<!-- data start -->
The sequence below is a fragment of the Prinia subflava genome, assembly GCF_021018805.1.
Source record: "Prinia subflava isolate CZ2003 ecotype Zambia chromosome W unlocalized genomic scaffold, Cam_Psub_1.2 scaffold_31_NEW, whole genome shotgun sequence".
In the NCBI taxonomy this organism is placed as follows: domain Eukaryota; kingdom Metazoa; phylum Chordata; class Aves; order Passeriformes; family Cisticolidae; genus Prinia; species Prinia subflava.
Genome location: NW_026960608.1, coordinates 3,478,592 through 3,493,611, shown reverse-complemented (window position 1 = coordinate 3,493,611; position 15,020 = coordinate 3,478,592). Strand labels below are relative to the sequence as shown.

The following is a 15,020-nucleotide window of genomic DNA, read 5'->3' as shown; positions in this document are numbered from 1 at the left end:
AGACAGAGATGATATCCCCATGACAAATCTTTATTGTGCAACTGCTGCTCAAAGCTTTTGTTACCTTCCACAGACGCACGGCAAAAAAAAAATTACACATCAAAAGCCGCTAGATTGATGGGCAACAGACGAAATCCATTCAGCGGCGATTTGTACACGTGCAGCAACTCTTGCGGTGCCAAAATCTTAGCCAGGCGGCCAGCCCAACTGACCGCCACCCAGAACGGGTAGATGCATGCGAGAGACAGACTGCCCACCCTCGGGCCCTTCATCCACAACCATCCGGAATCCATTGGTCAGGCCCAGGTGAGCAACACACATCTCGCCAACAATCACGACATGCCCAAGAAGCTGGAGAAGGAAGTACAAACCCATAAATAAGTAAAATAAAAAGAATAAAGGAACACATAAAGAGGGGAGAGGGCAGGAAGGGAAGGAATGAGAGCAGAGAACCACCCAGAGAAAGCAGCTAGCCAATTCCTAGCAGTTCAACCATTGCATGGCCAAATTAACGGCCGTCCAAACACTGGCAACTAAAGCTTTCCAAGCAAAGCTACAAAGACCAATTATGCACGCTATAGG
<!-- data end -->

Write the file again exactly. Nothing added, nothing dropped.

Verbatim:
The sequence below is a fragment of the Prinia subflava genome, assembly GCF_021018805.1.
Source record: "Prinia subflava isolate CZ2003 ecotype Zambia chromosome W unlocalized genomic scaffold, Cam_Psub_1.2 scaffold_31_NEW, whole genome shotgun sequence".
In the NCBI taxonomy this organism is placed as follows: domain Eukaryota; kingdom Metazoa; phylum Chordata; class Aves; order Passeriformes; family Cisticolidae; genus Prinia; species Prinia subflava.
Genome location: NW_026960608.1, coordinates 3,478,592 through 3,493,611, shown reverse-complemented (window position 1 = coordinate 3,493,611; position 15,020 = coordinate 3,478,592). Strand labels below are relative to the sequence as shown.

The following is a 15,020-nucleotide window of genomic DNA, read 5'->3' as shown; positions in this document are numbered from 1 at the left end:
AGACAGAGATGATATCCCCATGACAAATCTTTATTGTGCAACTGCTGCTCAAAGCTTTTGTTACCTTCCACAGACGCACGGCAAAAAAAAAATTACACATCAAAAGCCGCTAGATTGATGGGCAACAGACGAAATCCATTCAGCGGCGATTTGTACACGTGCAGCAACTCTTGCGGTGCCAAAATCTTAGCCAGGCGGCCAGCCCAACTGACCGCCACCCAGAACGGGTAGATGCATGCGAGAGACAGACTGCCCACCCTCGGGCCCTTCATCCACAACCATCCGGAATCCATTGGTCAGGCCCAGGTGAGCAACACACATCTCGCCAACAATCACGACATGCCCAAGAAGCTGGAGAAGGAAGTACAAACCCATAAATAAGTAAAATAAAAAGAATAAAGGAACACATAAAGAGGGGAGAGGGCAGGAAGGGAAGGAATGAGAGCAGAGAACCACCCAGAGAAAGCAGCTAGCCAATTCCTAGCAGTTCAACCATTGCATGGCCAAATTAACGGCCGTCCAAACACTGGCAACTAAAGCTTTCCAAGCAAAGCTACAAAGACCAATTATGCACGCTATAGG